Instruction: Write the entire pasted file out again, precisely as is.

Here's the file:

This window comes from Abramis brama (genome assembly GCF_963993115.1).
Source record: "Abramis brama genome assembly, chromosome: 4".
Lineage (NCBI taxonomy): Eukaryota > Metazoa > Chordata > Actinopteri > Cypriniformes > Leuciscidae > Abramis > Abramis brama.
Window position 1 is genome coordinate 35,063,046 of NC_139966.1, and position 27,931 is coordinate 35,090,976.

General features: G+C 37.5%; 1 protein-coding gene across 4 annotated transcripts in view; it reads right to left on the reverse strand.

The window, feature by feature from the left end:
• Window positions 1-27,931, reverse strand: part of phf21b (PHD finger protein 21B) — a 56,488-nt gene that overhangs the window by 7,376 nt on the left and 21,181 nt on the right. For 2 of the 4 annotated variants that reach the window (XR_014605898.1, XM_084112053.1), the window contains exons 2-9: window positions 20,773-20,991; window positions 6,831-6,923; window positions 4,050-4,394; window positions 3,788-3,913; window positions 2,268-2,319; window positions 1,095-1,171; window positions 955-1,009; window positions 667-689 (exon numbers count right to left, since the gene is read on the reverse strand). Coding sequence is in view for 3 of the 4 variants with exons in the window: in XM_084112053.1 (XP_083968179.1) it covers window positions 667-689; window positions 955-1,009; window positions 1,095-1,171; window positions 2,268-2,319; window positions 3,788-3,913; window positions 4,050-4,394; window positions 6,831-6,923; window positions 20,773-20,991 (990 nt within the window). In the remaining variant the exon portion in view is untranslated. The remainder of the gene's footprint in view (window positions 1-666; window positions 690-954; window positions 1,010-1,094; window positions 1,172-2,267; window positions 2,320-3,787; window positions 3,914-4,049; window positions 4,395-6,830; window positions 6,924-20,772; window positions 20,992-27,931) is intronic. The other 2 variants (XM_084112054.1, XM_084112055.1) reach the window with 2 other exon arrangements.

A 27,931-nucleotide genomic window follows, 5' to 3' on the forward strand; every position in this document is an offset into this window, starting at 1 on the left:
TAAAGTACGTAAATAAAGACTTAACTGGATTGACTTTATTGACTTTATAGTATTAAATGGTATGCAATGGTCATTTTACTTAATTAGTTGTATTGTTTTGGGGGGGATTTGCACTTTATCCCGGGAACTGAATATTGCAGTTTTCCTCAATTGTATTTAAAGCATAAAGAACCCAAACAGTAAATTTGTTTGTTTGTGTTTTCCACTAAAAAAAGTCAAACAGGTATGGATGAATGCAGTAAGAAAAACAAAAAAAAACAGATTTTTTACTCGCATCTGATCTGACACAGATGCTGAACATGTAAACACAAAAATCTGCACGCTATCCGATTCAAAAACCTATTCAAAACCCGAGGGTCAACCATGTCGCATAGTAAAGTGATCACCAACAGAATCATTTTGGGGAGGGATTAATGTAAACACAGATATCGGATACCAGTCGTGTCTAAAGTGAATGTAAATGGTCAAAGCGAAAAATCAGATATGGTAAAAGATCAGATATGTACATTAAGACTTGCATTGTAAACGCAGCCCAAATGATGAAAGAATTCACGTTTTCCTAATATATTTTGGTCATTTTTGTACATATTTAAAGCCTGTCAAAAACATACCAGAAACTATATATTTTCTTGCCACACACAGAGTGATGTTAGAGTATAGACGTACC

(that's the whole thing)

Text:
This window comes from Abramis brama (genome assembly GCF_963993115.1).
Source record: "Abramis brama genome assembly, chromosome: 4".
Lineage (NCBI taxonomy): Eukaryota > Metazoa > Chordata > Actinopteri > Cypriniformes > Leuciscidae > Abramis > Abramis brama.
Window position 1 is genome coordinate 35,063,046 of NC_139966.1, and position 27,931 is coordinate 35,090,976.

General features: G+C 37.5%; 1 protein-coding gene across 4 annotated transcripts in view; it reads right to left on the reverse strand.

The window, feature by feature from the left end:
• Window positions 1-27,931, reverse strand: part of phf21b (PHD finger protein 21B) — a 56,488-nt gene that overhangs the window by 7,376 nt on the left and 21,181 nt on the right. For 2 of the 4 annotated variants that reach the window (XR_014605898.1, XM_084112053.1), the window contains exons 2-9: window positions 20,773-20,991; window positions 6,831-6,923; window positions 4,050-4,394; window positions 3,788-3,913; window positions 2,268-2,319; window positions 1,095-1,171; window positions 955-1,009; window positions 667-689 (exon numbers count right to left, since the gene is read on the reverse strand). Coding sequence is in view for 3 of the 4 variants with exons in the window: in XM_084112053.1 (XP_083968179.1) it covers window positions 667-689; window positions 955-1,009; window positions 1,095-1,171; window positions 2,268-2,319; window positions 3,788-3,913; window positions 4,050-4,394; window positions 6,831-6,923; window positions 20,773-20,991 (990 nt within the window). In the remaining variant the exon portion in view is untranslated. The remainder of the gene's footprint in view (window positions 1-666; window positions 690-954; window positions 1,010-1,094; window positions 1,172-2,267; window positions 2,320-3,787; window positions 3,914-4,049; window positions 4,395-6,830; window positions 6,924-20,772; window positions 20,992-27,931) is intronic. The other 2 variants (XM_084112054.1, XM_084112055.1) reach the window with 2 other exon arrangements.

A 27,931-nucleotide genomic window follows, 5' to 3' on the forward strand; every position in this document is an offset into this window, starting at 1 on the left:
TAAAGTACGTAAATAAAGACTTAACTGGATTGACTTTATTGACTTTATAGTATTAAATGGTATGCAATGGTCATTTTACTTAATTAGTTGTATTGTTTTGGGGGGGATTTGCACTTTATCCCGGGAACTGAATATTGCAGTTTTCCTCAATTGTATTTAAAGCATAAAGAACCCAAACAGTAAATTTGTTTGTTTGTGTTTTCCACTAAAAAAAGTCAAACAGGTATGGATGAATGCAGTAAGAAAAACAAAAAAAAACAGATTTTTTACTCGCATCTGATCTGACACAGATGCTGAACATGTAAACACAAAAATCTGCACGCTATCCGATTCAAAAACCTATTCAAAACCCGAGGGTCAACCATGTCGCATAGTAAAGTGATCACCAACAGAATCATTTTGGGGAGGGATTAATGTAAACACAGATATCGGATACCAGTCGTGTCTAAAGTGAATGTAAATGGTCAAAGCGAAAAATCAGATATGGTAAAAGATCAGATATGTACATTAAGACTTGCATTGTAAACGCAGCCCAAATGATGAAAGAATTCACGTTTTCCTAATATATTTTGGTCATTTTTGTACATATTTAAAGCCTGTCAAAAACATACCAGAAACTATATATTTTCTTGCCACACACAGAGTGATGTTAGAGTATAGACGTACC